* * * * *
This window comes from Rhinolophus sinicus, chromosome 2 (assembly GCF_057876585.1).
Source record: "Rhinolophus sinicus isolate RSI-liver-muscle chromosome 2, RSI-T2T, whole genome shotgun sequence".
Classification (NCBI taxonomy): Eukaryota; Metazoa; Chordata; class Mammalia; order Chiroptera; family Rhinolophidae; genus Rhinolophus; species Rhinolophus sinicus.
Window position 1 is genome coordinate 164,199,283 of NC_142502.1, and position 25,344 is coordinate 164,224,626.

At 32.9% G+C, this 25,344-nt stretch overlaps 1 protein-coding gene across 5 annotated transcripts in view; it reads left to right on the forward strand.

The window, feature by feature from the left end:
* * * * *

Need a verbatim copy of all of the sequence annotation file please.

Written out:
This window comes from Rhinolophus sinicus, chromosome 2 (assembly GCF_057876585.1).
Source record: "Rhinolophus sinicus isolate RSI-liver-muscle chromosome 2, RSI-T2T, whole genome shotgun sequence".
Classification (NCBI taxonomy): Eukaryota; Metazoa; Chordata; class Mammalia; order Chiroptera; family Rhinolophidae; genus Rhinolophus; species Rhinolophus sinicus.
Window position 1 is genome coordinate 164,199,283 of NC_142502.1, and position 25,344 is coordinate 164,224,626.

At 32.9% G+C, this 25,344-nt stretch overlaps 1 protein-coding gene across 5 annotated transcripts in view; it reads left to right on the forward strand.

The window, feature by feature from the left end: